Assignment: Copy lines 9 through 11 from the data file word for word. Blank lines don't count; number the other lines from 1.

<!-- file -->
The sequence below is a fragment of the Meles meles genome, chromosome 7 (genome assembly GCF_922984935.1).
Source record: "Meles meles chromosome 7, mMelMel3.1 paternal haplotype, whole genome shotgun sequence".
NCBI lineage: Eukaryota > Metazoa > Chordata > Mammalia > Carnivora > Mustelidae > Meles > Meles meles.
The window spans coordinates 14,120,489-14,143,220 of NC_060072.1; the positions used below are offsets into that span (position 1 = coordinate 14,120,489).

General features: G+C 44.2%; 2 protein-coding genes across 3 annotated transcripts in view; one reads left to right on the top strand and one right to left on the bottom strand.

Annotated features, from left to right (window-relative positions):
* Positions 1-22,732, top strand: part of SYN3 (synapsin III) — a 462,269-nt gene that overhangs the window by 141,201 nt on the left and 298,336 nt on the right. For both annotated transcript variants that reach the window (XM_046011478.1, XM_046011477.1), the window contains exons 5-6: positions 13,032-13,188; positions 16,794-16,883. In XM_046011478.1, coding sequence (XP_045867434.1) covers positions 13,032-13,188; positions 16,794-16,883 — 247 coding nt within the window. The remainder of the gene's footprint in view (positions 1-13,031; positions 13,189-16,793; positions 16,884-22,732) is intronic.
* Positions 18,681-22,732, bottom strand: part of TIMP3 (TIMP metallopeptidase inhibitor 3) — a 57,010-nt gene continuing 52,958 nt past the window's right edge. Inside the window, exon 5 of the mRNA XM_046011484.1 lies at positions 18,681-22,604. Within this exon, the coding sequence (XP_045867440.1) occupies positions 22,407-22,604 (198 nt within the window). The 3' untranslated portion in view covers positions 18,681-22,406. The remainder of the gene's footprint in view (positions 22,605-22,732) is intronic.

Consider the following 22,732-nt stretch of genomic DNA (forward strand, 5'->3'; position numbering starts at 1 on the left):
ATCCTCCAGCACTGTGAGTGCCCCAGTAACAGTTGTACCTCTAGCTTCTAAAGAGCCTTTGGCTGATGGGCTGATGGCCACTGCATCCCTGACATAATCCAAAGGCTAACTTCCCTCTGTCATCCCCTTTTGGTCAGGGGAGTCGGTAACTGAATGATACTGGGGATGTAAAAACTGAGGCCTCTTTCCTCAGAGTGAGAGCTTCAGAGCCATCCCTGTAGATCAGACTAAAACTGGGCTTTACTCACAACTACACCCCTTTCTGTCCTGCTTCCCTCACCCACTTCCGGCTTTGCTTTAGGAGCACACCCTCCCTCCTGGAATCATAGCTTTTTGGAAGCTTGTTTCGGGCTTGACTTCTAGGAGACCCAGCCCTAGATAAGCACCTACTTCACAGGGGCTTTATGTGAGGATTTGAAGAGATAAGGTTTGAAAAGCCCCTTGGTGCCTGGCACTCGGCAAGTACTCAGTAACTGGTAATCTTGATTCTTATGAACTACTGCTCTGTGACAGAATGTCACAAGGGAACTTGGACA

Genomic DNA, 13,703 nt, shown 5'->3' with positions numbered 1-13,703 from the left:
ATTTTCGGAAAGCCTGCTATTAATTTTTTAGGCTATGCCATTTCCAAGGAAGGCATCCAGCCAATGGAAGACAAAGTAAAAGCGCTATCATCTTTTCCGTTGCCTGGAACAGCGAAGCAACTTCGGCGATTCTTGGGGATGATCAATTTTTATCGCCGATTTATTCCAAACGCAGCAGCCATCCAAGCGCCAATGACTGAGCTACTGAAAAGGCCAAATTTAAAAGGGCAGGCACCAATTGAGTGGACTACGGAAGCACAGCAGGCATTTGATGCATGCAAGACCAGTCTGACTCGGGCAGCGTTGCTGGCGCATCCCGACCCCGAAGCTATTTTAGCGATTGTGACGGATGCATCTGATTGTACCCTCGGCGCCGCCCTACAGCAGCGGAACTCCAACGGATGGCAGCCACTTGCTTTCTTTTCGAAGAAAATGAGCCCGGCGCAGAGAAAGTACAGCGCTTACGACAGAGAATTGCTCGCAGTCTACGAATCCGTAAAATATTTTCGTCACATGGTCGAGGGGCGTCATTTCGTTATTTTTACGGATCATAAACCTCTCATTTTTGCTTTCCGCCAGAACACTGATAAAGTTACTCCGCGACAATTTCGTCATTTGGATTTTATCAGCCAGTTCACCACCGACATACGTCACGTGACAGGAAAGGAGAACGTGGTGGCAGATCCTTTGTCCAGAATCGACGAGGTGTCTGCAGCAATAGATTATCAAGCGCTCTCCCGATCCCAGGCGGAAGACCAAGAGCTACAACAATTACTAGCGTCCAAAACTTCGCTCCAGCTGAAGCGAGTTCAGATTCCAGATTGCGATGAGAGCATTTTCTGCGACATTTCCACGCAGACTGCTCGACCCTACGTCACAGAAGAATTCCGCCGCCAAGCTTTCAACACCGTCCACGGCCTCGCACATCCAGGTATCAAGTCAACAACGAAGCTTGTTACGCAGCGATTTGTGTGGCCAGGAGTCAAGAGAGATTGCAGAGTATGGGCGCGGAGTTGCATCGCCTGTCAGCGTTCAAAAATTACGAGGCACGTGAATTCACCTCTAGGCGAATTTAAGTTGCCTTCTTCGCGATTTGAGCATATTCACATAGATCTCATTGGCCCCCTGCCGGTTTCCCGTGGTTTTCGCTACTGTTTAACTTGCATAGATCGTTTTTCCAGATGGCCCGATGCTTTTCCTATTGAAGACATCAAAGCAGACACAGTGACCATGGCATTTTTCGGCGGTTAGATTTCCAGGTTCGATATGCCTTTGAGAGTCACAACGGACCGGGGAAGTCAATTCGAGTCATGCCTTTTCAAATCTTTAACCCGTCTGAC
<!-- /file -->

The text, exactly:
Consider the following 22,732-nt stretch of genomic DNA (forward strand, 5'->3'; position numbering starts at 1 on the left):
ATCCTCCAGCACTGTGAGTGCCCCAGTAACAGTTGTACCTCTAGCTTCTAAAGAGCCTTTGGCTGATGGGCTGATGGCCACTGCATCCCTGACATAATCCAAAGGCTAACTTCCCTCTGTCATCCCCTTTTGGTCAGGGGAGTCGGTAACTGAATGATACTGGGGATGTAAAAACTGAGGCCTCTTTCCTCAGAGTGAGAGCTTCAGAGCCATCCCTGTAGATCAGACTAAAACTGGGCTTTACTCACAACTACACCCCTTTCTGTCCTGCTTCCCTCACCCACTTCCGGCTTTGCTTTAGGAGCACACCCTCCCTCCTGGAATCATAGCTTTTTGGAAGCTTGTTTCGGGCTTGACTTCTAGGAGACCCAGCCCTAGATAAGCACCTACTTCACAGGGGCTTTATGTGAGGATTTGAAGAGATAAGGTTTGAAAAGCCCCTTGGTGCCTGGCACTCGGCAAGTACTCAGTAACTGGTAATCTTGATTCTTATGAACTACTGCTCTGTGACAGAATGTCACAAGGGAACTTGGACA

Genomic DNA, 13,703 nt, shown 5'->3' with positions numbered 1-13,703 from the left: